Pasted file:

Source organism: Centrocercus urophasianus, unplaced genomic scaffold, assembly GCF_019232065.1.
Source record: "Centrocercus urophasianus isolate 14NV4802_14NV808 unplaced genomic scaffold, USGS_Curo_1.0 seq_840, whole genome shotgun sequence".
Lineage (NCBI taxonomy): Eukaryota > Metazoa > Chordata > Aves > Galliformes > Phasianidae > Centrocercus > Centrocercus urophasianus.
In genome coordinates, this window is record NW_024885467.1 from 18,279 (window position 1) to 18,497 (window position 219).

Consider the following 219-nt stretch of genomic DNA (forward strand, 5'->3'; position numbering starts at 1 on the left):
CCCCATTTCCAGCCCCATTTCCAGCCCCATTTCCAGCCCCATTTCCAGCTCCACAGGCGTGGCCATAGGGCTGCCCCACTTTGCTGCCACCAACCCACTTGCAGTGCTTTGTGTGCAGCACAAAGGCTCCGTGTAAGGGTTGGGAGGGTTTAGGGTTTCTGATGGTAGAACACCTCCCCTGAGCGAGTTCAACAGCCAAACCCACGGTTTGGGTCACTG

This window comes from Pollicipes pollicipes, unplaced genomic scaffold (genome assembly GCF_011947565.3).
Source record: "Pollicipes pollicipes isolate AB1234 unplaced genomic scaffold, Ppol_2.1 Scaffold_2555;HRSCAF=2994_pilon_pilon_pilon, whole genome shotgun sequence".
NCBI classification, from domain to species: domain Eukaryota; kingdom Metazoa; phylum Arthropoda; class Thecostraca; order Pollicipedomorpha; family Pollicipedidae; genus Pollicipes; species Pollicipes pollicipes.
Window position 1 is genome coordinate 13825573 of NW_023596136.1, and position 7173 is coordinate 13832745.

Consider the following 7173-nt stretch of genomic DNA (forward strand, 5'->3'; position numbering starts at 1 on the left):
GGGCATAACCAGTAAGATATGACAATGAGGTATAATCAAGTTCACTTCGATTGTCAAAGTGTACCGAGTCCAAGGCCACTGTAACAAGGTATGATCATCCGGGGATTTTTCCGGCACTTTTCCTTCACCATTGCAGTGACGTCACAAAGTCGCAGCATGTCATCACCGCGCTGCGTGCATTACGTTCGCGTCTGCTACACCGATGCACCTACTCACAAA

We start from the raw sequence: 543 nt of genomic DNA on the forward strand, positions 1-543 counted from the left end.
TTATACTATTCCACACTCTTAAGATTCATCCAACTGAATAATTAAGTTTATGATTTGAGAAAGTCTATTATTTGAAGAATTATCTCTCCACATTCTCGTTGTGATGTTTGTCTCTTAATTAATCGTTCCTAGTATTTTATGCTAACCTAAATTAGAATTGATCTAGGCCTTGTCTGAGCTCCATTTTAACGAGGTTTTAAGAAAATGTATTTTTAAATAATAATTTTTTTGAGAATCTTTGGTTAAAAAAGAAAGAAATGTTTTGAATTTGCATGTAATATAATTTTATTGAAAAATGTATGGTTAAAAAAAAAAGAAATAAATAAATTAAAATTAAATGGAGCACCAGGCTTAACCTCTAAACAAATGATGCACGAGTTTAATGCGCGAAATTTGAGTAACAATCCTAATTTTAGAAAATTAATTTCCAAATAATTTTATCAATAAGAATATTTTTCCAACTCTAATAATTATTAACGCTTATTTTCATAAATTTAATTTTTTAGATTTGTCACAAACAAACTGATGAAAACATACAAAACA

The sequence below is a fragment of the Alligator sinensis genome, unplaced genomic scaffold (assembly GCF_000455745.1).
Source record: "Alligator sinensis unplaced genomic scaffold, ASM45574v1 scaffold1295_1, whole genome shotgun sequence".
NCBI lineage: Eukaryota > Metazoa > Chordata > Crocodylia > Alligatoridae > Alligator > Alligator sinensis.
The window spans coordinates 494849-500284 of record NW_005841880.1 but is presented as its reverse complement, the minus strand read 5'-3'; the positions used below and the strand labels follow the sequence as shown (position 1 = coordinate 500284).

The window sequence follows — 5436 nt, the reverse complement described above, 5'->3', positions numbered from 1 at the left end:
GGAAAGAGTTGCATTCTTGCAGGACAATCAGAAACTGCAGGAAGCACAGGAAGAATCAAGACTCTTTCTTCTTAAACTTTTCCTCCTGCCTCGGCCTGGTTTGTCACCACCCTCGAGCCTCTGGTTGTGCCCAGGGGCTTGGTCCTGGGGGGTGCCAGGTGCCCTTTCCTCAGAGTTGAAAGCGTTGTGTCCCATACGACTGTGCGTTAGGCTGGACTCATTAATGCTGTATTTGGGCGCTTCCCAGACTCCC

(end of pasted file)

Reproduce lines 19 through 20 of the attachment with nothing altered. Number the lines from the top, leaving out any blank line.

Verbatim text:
The window sequence follows — 5436 nt, the reverse complement described above, 5'->3', positions numbered from 1 at the left end:
GGAAAGAGTTGCATTCTTGCAGGACAATCAGAAACTGCAGGAAGCACAGGAAGAATCAAGACTCTTTCTTCTTAAACTTTTCCTCCTGCCTCGGCCTGGTTTGTCACCACCCTCGAGCCTCTGGTTGTGCCCAGGGGCTTGGTCCTGGGGGGTGCCAGGTGCCCTTTCCTCAGAGTTGAAAGCGTTGTGTCCCATACGACTGTGCGTTAGGCTGGACTCATTAATGCTGTATTTGGGCGCTTCCCAGACTCCC